Valdosta Daily Times


January 13, 2013

Change on the Horizon

Highland Christian principal to retire

VALDOSTA — On the horizon of retirement, Highland Christian Academy Principal Jackie Noble seems irreplaceable. Unlike any other school principal, Noble does not just lead her school, she helped found and build it. The school, over time, has become so much more than just her job. It has become an entity, like a child, which she nurtured and cared for as it grew and progressed.

“This is my heart,” said Noble.

It all started in 1999 when the pastor of Southland Church, Lee Barnes, announced that the church intended to start a Christian school. During a meeting with the Lowndes County school system, Noble learned about the job that immediately sparked her interest.

At the time, Noble was the academic dean for Georgia Military College.

“I was at GMC for several years,” said Noble.

Noble met with the board of Southland Church and expressed her interest in the job.

“They graciously hired me,” Noble said.

Noble was a prime candidate. She had 12 years of educational experience that aside from her time at GMC included jobs at Valdosta State College building programs for Moody Air Force Base, a bachelor’s in vocational education and a master's in educational leadership.

Education is “something that’s always been in my heart,” said Noble. “I had some great teachers when I was younger that really motivated me in that direction.”

In 1999, Noble immediately started the foundation work to open Highland Christian.

“There was a lot of background research to be done,” she said.

Noble helped establish the school with the state and as a non-profit.

“We opened in August of 2000 and had 46 students,” said Noble.

Highland Christian started with grades kindergarten through fourth and had only four teachers.

“We added one grade every year until we completed the 12th grade,” said Noble.

After a few years, the school was accredited with Georgia Accrediting Commission. Now, Noble has helped grow the school to about 170 students and 20 teachers and staff members.

“The biggest asset that any school has is the quality of their teachers,” said Noble. “The best thing that I did was get some great teachers.”

Incredibly humble, Noble is quick to note the work of those around her. It is her humility that has made her an exceptional leader and outstanding Christian. Just as in Philippians 2:3, Noble does nothing out of selfish ambition or vain conceit, but in humility, considers others better than herself.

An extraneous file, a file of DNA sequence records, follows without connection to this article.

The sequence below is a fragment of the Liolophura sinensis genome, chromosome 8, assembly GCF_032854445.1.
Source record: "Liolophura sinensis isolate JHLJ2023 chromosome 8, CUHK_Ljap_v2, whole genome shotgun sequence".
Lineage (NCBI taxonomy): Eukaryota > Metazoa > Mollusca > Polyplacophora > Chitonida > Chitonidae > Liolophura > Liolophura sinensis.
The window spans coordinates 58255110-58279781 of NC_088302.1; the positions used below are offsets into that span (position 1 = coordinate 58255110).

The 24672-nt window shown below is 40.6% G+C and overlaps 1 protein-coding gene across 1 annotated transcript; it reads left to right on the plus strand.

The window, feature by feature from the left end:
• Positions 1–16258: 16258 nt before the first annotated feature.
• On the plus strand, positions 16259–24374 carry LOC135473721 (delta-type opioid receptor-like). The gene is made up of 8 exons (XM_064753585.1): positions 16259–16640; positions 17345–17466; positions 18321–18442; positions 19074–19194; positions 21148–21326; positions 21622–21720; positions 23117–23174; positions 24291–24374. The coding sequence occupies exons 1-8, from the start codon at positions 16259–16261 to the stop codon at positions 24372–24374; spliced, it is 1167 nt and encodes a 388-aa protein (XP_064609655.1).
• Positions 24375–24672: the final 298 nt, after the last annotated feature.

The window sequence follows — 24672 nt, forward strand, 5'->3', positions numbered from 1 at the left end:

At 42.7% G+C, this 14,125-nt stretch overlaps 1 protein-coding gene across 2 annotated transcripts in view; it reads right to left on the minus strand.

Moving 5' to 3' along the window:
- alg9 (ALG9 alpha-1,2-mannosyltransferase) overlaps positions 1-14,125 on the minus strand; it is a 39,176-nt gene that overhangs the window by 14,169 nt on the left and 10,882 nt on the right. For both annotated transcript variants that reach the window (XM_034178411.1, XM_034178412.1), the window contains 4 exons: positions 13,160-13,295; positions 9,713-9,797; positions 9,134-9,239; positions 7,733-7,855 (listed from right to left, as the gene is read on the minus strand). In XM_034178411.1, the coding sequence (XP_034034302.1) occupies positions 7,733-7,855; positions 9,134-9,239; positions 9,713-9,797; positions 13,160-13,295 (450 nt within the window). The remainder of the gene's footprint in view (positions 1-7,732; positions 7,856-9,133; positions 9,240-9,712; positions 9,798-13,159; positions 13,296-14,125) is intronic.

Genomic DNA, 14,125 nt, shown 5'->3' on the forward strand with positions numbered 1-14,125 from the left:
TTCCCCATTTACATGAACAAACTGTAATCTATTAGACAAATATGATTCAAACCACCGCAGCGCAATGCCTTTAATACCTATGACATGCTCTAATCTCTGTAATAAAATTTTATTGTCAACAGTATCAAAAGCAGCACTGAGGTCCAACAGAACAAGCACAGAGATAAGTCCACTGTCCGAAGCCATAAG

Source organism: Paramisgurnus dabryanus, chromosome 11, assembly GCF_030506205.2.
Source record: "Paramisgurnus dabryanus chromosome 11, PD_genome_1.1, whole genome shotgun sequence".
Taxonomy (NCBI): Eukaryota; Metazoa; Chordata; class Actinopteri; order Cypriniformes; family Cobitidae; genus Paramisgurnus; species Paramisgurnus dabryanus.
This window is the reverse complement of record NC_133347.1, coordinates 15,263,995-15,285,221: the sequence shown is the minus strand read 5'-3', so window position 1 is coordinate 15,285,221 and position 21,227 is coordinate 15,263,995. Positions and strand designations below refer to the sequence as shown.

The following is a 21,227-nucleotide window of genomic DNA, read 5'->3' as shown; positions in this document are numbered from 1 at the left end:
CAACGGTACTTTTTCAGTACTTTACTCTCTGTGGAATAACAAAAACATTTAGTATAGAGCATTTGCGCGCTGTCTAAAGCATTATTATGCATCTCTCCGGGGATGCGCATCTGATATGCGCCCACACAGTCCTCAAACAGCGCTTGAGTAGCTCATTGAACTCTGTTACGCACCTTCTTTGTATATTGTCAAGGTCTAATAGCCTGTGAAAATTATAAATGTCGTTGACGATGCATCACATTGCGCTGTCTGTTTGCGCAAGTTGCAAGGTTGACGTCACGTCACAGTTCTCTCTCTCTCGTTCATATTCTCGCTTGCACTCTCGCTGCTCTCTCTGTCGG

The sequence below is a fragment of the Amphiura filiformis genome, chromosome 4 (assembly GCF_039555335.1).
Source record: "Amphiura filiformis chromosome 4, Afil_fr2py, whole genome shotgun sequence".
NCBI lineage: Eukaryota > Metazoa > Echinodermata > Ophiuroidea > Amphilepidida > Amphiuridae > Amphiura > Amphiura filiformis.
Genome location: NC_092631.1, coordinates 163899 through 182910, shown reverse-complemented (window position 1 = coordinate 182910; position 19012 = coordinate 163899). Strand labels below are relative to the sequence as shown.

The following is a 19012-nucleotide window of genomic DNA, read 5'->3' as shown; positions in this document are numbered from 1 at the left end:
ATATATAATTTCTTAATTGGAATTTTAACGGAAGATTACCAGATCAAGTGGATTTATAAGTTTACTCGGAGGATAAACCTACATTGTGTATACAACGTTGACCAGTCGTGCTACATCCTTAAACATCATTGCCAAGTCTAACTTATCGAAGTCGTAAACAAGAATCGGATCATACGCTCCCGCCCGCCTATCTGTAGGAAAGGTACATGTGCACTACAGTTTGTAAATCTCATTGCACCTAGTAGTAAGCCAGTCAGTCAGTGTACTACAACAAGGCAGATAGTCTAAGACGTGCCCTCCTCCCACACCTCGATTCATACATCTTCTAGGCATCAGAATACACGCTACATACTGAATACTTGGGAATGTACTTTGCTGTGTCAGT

When asked about how she helped grow the school over the years, Noble noted the school’s mission statement that strives to get students involved in the community and bragged on teacher Connie Wells who built a program for the school that allows students to do internships with various leaders and businesses in the community.

“The internship program has been great,” said Noble.

It was apparent that Noble’s work with Highland Christian during the past decade was so much more than just providing exceptional educational opportunities.

“We want to get (students) involved in changing the world,” said Noble. “The students are accomplishing that.”

With a heavy heart and a complete confidence in her staff, teachers and God, Noble plans to soon retire.

“I began to really pray about it last summer,” said Noble.

Noble just reached 65 years of age and has ambitions of traveling with her husband of more than 40 years, David.

“I was supposed to retire at the end of the year,” said Noble.

The search for a new principal continues and it is something that Noble treads carefully with because the school needs someone who can build upon her work.

“We are looking for someone that can take the school to the next level,” said Noble.

While the search for Noble’s replacement continues, she has found peace with leaving all of her children.

“I really am comfortable with that because we have such great teachers, faculty and staff,” said Noble. “I really do have trust that God and this faculty are taking it to the next level.”

Noble thinks of Highland Christian as a family rather than a school; she plans to remain in constant contact and stay involved.

“It’s been a real life-long dream fulfilled to be able to work in a place where you can see the lives of children change,” said Noble. “A lot of principals have not been able to see that whole picture fulfilled.”

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